The patriarch Jacob gave a field to his son Joseph as his portion (shechem) (Genesis 33:18-20). Joseph is buried there (Joshua 24:32). The well is located about 250 feet from the ruins of the town of Shechem, along a north-south road. John 4:6 uses the Greek word for "running spring," but vv. 11 and 12 use the word for "dug out well." "The well near Shechem is just such a combination of dug-out well and running spring" (von Wahlde, p. 557).
Edward Fudge Ministries introduces us to the topic via Sychar (I don't know him but the article looks good). This article introduces us to the well via Shechem.
(6) Pool of Bethesda
John 5:2 describes a pool called Bethesda in Jerusalem near the Sheep Gate. The pool had five colonnades.
After a lengthy discussion, von Wahlde writes: "The discovery of the pools proves beyond a doubt that the description of this pool was not the creation of the Evangelist but reflected accurate and detailed knowledge of Jerusalem, knowledge that is sufficiently detailed to now be an aid to archaeologists in understanding the site. The Johannine [adjective of John] account speaks of (1) its location near the Sheep Gate; (2) the name of the pool as Bethesda; (3) the fact that it has five porticos; (4) the fact of intermittent turbulence in the water. All of these details are corroborated through literary and archaeological evidence of the site" (p. 566).
John is the only one to identify the Sea of Galilee as also the Sea of Tiberias (6:1; 21:1), and he alludes to a boat landing (6:1). In addition to the lake, a city near its shore was named after the Roman Emperor Tiberius (ruled AD 14-37). Its population is estimated to have been 24,000, a sizeable city indeed for the region. Herod Antipas, tetrarch of Galilee and Perea (r. 4 BC-AD 39), moved the capital from Sepphoris to Tiberias in about AD 24 (von Wahlde, pp. 566-68). Jewish Virtual Library offers an overview. See a short article on the Sea of Galilee or Lake Tiberias. This page has a map of first-century ports on the Lake, with a brief article.
John 18:28, 33; 19:9 mention this place. It had been thought that the prefect, at that time Pontius Pilate, lived in the Antonia Fortress. However, this fortress, nearer the temple, was the lodging place of the troops. At this location, they could monitor the temple. But the Praetorium is found in the Herodian palace. It was situated against the western wall, in the northwest corner of the city. Then the palace extended southward (von Wahlde, pp. 572-75). Bible-History has a short write up on the Antonia Fortress, stating that perhaps the trial of Jesus took place at the Herodian palace, instead. The page also links to Standard Bible Encyclopedia. Another article at Bible-History has a brief write up of Herod's Palace, with a computer image.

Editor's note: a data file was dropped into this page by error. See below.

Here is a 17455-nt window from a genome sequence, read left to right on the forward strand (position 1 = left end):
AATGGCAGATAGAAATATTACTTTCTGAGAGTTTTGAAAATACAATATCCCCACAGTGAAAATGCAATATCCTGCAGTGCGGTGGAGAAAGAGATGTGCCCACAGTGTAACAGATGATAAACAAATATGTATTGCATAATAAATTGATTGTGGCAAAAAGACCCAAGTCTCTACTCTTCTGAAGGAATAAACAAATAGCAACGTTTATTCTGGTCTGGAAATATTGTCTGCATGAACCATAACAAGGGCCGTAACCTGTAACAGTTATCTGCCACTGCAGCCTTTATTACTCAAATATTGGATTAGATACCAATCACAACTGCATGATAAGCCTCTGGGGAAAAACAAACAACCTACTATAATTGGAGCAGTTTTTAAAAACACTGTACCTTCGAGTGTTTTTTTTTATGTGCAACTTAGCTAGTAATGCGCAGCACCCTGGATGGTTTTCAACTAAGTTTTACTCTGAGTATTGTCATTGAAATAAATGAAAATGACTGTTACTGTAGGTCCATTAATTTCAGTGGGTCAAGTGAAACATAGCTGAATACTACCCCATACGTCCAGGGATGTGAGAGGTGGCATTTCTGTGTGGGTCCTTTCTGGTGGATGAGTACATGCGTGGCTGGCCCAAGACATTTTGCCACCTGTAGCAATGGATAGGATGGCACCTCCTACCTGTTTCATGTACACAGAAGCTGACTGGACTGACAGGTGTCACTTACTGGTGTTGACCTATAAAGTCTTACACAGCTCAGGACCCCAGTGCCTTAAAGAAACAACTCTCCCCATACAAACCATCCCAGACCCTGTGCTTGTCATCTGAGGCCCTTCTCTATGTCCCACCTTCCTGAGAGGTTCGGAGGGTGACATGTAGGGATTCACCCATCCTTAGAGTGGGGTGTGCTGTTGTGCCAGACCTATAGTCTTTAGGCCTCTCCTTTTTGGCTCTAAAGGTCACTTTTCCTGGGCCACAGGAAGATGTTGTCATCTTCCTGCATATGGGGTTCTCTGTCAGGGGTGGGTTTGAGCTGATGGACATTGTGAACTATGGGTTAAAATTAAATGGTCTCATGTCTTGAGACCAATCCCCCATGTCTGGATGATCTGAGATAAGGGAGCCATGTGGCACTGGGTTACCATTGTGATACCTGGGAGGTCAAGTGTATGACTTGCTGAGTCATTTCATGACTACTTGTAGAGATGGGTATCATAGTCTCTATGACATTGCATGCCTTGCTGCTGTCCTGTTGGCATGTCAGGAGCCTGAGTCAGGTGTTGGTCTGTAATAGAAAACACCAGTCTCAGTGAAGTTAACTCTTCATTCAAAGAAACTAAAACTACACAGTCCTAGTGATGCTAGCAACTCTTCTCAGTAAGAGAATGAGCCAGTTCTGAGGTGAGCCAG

(9) Pilate's judgment seat
In John 19:13, Pontius Pilate brought Jesus to the judge's seat "at a place known as the Stone Pavement (which in Aramaic is Gabbatha)." The Aramaic word means "ridge" or "height" or "raised" place. It was adjacent to Herod's Jerusalem palace. The entrance is paved with stone. "It is clear that the section of the city that housed the Herodian palace was indeed not only the highest place in the city but was founded on bedrock rather than on fill" (von Wahlde, p. 572-75). This fits the description of the Stone Pavement and the Gabbatha.
Jewishmag.com offers an article on the discovery of Herod's palace. This older edition of a Jewish Encyclopedia still has good information on "Gabbatha." This short entry by New Advent discusses the optional locations of the Gabbatha, but the article does not seem to be up to date with scholarship.
(10) The tomb of Jesus?
All four Gospels, of course, include in their story about Jesus the empty tomb, but John has a few more and fuller details that the Synoptics do not (e.g. the tomb's location outside the city walls), so the empty tomb is discussed in this article. Also, this section has nothing to do with the popular claims that some have found the ossuary (bone box) of Jesus. Rather, this Q & A comes from sound archaeology, not sensationalist archaeology that bypasses many specialists, who deny the claims about Jesus' alleged bone box.